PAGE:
Solar energy rebates along with educational incentives drive motivation to go solar
Hamburg / Colorado, 12 March 2013 – Government budget cuts and the economic crunch limiting families' ability to pay tuition costs is causing public and private schools to re-examine their finances. With electricity being a large percentage of a school's annual budget and traditional energy costs continuing to rise, schools throughout the country are turning to solar energy. With the current government and state solar energy incentive programs available, including grants and funding specifically targeting schools, savvy educational administrators are finding solar energy systems to be a cost-effective solution. In addition to the incentives, schools have access to a variety of financing options such as leasing and Power Purchase Agreements (PPA). Due in part to these cost savings financial products Conergy has seen an increase in demand for solar energy among schools across the country.
Conergy has been supporting the education community for years and continued this tradition throughout 2012 by engineering, equipping, securing financing and managing the completion of solar energy systems for more than 15 different school sites across the country. Most recently, Conergy helped school districts Lemoore and Central Union in California equip seven schools in their districts with more than 1.2MW of solar energy. Conergy provided the districts with a total of seven turn-key solar energy systems and acted as the engineering, procurement and construction firm for all seven projects. The Conergy installations feature 4,776 solar modules and 16,809 feet of Conergy Mounting System rail. Producing 1,854,929 kWh annually, the installations will prevent the release of more than thirty-six thousand tons of harmful CO2 greenhouse gas per year, reduce energy consumption, and save approximately 95% of the electricity costs for the school districts. Conergy is also working with the state Department of Education in Hawaii, on the islands of Oahu and Kauai, to install approximately 3MW of clean solar energy for their local schools. Working with local partners, Conergy will be supplying equipment to the projects. Eight schools on Oahu have already been completed and construction in Kauai is slated to begin early 2013.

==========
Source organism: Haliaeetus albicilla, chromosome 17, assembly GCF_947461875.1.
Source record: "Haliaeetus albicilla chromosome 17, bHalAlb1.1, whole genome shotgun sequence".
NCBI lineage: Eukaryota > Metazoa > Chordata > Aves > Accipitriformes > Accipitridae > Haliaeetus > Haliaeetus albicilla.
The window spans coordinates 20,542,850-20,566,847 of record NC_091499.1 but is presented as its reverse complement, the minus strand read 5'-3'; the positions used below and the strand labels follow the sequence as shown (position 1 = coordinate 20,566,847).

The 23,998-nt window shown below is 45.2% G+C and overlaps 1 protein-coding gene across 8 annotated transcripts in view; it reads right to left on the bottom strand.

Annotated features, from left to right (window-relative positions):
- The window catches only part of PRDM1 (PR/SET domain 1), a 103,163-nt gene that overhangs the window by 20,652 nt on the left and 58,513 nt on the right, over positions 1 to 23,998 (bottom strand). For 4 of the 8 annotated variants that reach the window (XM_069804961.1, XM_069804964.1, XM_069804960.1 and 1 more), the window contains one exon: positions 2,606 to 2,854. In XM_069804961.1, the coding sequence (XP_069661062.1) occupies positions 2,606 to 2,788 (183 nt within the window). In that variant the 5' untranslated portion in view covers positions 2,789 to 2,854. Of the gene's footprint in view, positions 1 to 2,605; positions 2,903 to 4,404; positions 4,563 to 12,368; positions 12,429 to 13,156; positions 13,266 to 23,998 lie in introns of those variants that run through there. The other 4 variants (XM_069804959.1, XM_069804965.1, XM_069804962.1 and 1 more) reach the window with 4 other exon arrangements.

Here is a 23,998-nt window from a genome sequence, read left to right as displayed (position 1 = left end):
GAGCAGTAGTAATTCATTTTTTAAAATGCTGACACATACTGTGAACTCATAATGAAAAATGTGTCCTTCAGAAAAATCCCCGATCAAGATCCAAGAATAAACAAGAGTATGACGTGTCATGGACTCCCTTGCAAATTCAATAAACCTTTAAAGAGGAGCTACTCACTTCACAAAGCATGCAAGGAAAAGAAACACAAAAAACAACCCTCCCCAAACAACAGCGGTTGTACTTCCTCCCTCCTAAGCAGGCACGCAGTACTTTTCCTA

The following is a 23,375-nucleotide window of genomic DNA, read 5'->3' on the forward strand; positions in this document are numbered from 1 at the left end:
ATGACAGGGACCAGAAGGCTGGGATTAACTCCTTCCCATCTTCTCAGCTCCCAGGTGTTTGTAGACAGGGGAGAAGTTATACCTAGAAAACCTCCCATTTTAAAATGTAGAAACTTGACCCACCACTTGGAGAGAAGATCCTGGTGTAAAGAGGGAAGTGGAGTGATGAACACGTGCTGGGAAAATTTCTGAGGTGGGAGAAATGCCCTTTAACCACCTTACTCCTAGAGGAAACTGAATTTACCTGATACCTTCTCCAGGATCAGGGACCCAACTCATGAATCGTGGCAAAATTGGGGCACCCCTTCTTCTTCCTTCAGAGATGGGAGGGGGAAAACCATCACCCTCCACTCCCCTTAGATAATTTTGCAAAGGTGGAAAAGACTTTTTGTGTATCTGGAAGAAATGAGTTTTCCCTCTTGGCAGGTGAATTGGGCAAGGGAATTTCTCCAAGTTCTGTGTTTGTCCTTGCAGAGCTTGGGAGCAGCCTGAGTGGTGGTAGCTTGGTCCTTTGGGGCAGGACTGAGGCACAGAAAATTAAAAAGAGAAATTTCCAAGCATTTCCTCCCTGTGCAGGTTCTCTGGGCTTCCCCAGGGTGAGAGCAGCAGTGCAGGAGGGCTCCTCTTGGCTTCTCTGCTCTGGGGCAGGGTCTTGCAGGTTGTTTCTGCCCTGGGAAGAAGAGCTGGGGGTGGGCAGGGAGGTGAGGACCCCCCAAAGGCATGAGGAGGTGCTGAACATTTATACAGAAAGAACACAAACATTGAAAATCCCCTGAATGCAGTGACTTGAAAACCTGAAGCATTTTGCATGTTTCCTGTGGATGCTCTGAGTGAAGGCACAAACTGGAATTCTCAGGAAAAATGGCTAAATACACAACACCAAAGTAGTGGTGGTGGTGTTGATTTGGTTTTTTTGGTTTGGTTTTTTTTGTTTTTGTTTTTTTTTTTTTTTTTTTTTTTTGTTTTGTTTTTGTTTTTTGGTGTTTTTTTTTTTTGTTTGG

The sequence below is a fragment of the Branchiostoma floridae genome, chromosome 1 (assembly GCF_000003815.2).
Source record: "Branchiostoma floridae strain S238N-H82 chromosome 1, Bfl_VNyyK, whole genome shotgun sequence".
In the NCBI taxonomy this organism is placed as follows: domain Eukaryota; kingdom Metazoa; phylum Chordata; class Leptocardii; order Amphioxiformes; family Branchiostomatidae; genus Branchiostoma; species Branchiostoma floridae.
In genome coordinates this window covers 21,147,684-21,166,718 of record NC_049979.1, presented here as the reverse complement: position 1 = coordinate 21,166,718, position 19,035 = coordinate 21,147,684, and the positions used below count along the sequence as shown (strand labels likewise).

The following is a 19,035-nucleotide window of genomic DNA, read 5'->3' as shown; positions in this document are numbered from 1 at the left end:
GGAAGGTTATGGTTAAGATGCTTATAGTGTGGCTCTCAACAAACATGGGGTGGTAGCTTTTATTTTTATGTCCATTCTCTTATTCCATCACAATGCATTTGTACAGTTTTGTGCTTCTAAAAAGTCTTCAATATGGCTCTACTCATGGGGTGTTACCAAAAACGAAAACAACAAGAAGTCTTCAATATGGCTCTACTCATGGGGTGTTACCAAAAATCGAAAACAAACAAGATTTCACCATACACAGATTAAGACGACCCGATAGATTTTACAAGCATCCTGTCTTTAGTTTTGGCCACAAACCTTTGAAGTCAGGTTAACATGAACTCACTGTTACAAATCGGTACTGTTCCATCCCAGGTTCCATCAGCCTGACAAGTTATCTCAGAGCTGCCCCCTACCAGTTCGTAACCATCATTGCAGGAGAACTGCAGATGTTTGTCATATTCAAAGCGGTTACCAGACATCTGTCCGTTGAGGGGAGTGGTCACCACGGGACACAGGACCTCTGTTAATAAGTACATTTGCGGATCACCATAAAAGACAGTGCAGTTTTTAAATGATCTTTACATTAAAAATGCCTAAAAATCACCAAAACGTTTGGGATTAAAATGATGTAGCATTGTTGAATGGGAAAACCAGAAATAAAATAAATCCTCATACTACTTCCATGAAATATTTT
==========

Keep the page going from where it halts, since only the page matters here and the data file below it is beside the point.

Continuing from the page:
Reducing harmful emissions is just one of the reasons schools are turning to solar energy. In 2011, Conergy supplied Albuquerque Academy in New Mexico, a nationally recognized independent school, with 1.14MW of solar energy, producing over 2,000 MWh per year, providing for one quarter of the school's electricity needs. Using a PPA, offered by Conergy's Solar Project Finance Services, the Albuquerque Academy was able to achieve 20% savings from its annual utility bill, without any upfront costs. The PPA allowed Albuquerque Academy to lock in current energy rates for up to twenty years and therefore hedge against exponentially rising utility electric rates. Again, in 2011, Conergy developed 400 kW of solar energy at three sites for the Muroc Unified School District in California, which provides 80% of the school district's energy consumption and reduces their utility bill by 95%. Conergy also developed a 300kW system for Bishop Elementary Schools, a public school facing $1.2 million budget cuts for the 2011/12 school year. With a $178,000 annual rebate and electricity savings of $80,000 per year, the benefit is equivalent to retaining 3-4 entry level teachers.